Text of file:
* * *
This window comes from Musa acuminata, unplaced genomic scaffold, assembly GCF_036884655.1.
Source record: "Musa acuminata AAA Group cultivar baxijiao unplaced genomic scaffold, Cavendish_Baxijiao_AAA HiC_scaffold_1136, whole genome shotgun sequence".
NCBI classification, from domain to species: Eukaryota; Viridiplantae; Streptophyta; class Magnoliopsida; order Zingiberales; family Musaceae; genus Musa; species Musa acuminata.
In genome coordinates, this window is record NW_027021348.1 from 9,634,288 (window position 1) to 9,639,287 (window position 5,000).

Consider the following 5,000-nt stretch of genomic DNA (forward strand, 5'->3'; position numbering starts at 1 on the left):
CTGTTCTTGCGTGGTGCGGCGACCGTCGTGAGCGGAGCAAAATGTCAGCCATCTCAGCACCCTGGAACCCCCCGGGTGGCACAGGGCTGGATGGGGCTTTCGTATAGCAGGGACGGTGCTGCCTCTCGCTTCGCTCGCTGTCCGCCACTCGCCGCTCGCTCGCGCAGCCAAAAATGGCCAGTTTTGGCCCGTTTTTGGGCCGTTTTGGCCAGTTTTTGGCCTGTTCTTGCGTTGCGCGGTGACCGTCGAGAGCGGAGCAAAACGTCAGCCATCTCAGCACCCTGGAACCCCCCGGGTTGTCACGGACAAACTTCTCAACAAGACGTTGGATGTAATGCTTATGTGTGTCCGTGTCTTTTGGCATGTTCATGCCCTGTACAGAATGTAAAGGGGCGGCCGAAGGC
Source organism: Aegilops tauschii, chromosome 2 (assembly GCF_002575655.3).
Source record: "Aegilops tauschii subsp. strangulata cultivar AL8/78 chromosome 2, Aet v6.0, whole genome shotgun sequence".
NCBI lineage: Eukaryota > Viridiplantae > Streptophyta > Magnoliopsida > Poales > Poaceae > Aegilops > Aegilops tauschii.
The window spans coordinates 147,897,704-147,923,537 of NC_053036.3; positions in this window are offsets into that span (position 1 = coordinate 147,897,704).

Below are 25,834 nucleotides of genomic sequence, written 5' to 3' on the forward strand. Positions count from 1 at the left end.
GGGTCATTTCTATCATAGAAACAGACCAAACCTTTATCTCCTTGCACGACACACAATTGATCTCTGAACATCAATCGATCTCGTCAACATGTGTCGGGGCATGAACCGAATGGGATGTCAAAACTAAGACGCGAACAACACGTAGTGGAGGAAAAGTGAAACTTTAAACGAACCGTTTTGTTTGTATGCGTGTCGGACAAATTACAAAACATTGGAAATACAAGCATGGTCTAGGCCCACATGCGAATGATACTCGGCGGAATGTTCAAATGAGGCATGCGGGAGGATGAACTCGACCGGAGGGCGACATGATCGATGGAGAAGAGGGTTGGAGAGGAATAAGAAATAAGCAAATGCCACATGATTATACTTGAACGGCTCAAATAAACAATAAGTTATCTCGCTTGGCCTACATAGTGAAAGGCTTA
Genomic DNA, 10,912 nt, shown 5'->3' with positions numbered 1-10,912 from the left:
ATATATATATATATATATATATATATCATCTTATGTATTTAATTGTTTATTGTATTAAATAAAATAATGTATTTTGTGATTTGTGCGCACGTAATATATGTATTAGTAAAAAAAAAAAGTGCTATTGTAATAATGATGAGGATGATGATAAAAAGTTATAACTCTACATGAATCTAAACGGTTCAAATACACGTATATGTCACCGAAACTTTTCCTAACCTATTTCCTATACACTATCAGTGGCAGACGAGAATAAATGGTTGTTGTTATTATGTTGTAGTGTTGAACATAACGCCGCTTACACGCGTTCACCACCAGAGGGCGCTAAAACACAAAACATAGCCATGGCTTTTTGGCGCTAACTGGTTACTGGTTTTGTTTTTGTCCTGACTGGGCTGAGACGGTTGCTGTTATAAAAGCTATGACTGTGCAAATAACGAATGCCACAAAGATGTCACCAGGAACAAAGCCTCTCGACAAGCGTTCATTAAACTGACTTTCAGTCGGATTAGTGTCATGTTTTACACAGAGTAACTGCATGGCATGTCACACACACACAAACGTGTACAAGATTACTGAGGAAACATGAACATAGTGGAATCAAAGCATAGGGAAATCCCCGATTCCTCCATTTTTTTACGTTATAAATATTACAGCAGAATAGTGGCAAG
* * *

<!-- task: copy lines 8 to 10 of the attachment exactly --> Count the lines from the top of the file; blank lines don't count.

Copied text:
Source record: "Aegilops tauschii subsp. strangulata cultivar AL8/78 chromosome 2, Aet v6.0, whole genome shotgun sequence".
NCBI lineage: Eukaryota > Viridiplantae > Streptophyta > Magnoliopsida > Poales > Poaceae > Aegilops > Aegilops tauschii.
The window spans coordinates 147,897,704-147,923,537 of NC_053036.3; positions in this window are offsets into that span (position 1 = coordinate 147,897,704).